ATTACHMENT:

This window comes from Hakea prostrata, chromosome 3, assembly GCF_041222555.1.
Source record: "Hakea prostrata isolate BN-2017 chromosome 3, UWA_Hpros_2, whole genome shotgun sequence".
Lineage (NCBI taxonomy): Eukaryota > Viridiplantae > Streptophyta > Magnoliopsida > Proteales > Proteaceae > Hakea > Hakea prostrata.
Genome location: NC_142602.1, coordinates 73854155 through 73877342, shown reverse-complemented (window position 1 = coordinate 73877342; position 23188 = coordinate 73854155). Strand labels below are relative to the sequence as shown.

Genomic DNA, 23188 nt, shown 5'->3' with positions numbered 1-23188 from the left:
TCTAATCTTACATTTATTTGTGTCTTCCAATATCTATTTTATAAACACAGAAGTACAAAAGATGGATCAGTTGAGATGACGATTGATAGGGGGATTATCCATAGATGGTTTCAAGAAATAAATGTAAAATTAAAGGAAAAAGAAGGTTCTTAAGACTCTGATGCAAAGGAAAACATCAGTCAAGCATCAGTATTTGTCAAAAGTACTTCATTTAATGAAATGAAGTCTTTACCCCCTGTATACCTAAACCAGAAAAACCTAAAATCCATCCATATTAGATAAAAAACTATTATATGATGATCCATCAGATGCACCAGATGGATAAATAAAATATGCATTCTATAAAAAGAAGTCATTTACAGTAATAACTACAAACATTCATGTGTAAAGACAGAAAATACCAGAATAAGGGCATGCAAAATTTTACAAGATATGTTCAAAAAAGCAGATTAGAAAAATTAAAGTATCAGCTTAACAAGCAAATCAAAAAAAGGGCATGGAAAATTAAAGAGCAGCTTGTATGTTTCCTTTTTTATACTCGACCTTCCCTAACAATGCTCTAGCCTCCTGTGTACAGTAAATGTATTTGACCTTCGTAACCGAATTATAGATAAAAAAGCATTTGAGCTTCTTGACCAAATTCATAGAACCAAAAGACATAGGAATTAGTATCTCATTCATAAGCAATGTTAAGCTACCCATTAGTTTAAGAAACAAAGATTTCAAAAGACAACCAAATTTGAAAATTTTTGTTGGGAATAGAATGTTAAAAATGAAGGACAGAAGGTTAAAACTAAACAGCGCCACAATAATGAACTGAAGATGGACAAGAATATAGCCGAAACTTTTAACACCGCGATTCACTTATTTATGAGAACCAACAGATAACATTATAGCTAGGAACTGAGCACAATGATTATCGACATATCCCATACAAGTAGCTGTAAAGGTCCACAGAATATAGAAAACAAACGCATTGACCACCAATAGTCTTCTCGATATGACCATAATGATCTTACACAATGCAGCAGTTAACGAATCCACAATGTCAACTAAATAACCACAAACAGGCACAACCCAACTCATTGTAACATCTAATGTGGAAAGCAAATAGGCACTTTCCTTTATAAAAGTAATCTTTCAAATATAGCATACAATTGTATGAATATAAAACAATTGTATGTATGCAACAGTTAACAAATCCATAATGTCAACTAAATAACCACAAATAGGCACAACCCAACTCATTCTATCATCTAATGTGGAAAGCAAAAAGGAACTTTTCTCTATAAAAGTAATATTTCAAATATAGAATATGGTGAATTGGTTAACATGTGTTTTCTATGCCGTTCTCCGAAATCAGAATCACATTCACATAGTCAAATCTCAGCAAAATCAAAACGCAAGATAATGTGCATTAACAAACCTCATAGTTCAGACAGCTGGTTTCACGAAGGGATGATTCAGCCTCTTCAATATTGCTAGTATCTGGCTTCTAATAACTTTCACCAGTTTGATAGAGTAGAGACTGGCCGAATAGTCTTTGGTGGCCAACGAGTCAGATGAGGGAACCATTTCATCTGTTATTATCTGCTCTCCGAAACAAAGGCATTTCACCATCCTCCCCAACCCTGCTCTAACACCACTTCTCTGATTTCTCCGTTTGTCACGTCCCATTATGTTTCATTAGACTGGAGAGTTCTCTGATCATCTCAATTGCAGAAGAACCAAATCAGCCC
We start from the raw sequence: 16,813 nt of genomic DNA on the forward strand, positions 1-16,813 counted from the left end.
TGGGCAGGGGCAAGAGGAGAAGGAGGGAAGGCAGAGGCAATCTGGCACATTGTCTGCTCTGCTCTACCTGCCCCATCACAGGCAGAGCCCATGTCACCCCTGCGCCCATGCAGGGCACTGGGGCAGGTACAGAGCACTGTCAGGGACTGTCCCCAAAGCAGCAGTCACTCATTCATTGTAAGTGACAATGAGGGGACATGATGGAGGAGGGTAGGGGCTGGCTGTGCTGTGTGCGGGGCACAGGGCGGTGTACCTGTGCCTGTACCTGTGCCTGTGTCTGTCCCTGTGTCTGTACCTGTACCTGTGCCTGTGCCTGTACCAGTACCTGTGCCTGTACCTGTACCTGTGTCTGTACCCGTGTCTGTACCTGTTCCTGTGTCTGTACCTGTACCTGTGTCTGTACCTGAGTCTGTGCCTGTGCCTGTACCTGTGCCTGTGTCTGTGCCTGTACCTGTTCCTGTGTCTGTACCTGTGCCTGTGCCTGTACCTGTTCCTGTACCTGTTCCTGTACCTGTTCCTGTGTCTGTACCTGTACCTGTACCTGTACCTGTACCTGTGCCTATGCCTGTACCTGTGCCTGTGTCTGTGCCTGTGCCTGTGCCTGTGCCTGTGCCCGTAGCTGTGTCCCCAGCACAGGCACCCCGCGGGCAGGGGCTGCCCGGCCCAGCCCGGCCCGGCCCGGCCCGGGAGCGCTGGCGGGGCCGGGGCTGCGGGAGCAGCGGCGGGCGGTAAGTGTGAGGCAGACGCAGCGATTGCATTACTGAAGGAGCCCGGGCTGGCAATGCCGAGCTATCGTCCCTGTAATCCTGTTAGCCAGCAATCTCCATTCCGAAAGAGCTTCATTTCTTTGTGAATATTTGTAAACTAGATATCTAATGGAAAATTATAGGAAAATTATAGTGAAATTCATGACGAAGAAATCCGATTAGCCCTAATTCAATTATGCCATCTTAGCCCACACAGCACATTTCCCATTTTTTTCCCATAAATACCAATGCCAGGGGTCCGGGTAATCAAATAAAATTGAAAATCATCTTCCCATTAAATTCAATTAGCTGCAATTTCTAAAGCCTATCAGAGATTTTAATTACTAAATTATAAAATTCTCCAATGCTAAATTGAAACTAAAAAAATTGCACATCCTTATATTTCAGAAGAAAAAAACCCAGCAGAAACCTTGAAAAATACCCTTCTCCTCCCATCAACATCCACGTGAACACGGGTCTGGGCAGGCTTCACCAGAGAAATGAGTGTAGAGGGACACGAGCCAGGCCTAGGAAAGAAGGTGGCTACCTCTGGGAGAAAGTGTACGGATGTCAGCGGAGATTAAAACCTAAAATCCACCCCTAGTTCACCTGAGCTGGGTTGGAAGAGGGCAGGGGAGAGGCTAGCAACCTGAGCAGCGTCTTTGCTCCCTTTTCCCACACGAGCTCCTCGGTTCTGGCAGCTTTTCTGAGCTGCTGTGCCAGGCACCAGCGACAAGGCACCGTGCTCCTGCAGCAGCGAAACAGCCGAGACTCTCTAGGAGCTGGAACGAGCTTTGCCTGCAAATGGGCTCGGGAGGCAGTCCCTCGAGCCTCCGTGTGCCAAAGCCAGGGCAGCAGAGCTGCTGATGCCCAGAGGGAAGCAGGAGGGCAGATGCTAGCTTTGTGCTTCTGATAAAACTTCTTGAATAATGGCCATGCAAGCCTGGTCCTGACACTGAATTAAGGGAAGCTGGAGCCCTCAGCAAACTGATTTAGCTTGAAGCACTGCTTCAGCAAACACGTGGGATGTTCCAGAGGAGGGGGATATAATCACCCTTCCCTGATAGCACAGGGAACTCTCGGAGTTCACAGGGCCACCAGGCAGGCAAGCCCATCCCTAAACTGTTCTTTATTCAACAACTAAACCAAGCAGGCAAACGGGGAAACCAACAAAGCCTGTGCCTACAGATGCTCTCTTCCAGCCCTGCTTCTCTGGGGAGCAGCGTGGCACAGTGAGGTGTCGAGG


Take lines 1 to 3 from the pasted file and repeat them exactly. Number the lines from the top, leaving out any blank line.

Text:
This window comes from Hakea prostrata, chromosome 3, assembly GCF_041222555.1.
Source record: "Hakea prostrata isolate BN-2017 chromosome 3, UWA_Hpros_2, whole genome shotgun sequence".
Lineage (NCBI taxonomy): Eukaryota > Viridiplantae > Streptophyta > Magnoliopsida > Proteales > Proteaceae > Hakea > Hakea prostrata.